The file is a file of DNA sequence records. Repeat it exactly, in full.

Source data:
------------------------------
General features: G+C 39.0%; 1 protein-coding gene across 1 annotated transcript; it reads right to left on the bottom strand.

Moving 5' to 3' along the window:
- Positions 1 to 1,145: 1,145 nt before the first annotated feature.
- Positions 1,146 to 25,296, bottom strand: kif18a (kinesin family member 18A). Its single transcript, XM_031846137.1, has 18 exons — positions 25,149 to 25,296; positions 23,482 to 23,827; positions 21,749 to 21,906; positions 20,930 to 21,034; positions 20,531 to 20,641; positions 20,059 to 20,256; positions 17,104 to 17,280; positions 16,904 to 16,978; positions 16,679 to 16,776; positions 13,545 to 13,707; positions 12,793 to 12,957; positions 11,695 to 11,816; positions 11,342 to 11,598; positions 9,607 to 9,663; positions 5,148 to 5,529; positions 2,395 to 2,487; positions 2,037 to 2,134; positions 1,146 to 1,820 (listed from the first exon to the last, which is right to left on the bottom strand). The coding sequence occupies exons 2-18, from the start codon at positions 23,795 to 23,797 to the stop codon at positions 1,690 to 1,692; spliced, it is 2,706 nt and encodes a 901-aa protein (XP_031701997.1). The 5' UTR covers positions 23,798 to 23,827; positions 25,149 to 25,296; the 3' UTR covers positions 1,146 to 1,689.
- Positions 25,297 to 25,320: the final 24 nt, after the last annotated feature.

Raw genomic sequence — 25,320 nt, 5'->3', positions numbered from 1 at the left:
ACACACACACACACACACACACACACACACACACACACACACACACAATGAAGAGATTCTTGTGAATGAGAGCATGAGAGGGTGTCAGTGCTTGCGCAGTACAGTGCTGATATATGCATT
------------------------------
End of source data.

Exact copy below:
General features: G+C 39.0%; 1 protein-coding gene across 1 annotated transcript; it reads right to left on the bottom strand.

Moving 5' to 3' along the window:
- Positions 1 to 1,145: 1,145 nt before the first annotated feature.
- Positions 1,146 to 25,296, bottom strand: kif18a (kinesin family member 18A). Its single transcript, XM_031846137.1, has 18 exons — positions 25,149 to 25,296; positions 23,482 to 23,827; positions 21,749 to 21,906; positions 20,930 to 21,034; positions 20,531 to 20,641; positions 20,059 to 20,256; positions 17,104 to 17,280; positions 16,904 to 16,978; positions 16,679 to 16,776; positions 13,545 to 13,707; positions 12,793 to 12,957; positions 11,695 to 11,816; positions 11,342 to 11,598; positions 9,607 to 9,663; positions 5,148 to 5,529; positions 2,395 to 2,487; positions 2,037 to 2,134; positions 1,146 to 1,820 (listed from the first exon to the last, which is right to left on the bottom strand). The coding sequence occupies exons 2-18, from the start codon at positions 23,795 to 23,797 to the stop codon at positions 1,690 to 1,692; spliced, it is 2,706 nt and encodes a 901-aa protein (XP_031701997.1). The 5' UTR covers positions 23,798 to 23,827; positions 25,149 to 25,296; the 3' UTR covers positions 1,146 to 1,689.
- Positions 25,297 to 25,320: the final 24 nt, after the last annotated feature.

Raw genomic sequence — 25,320 nt, 5'->3', positions numbered from 1 at the left:
ACACACACACACACACACACACACACACACACACACACACACACACAATGAAGAGATTCTTGTGAATGAGAGCATGAGAGGGTGTCAGTGCTTGCGCAGTACAGTGCTGATATATGCATT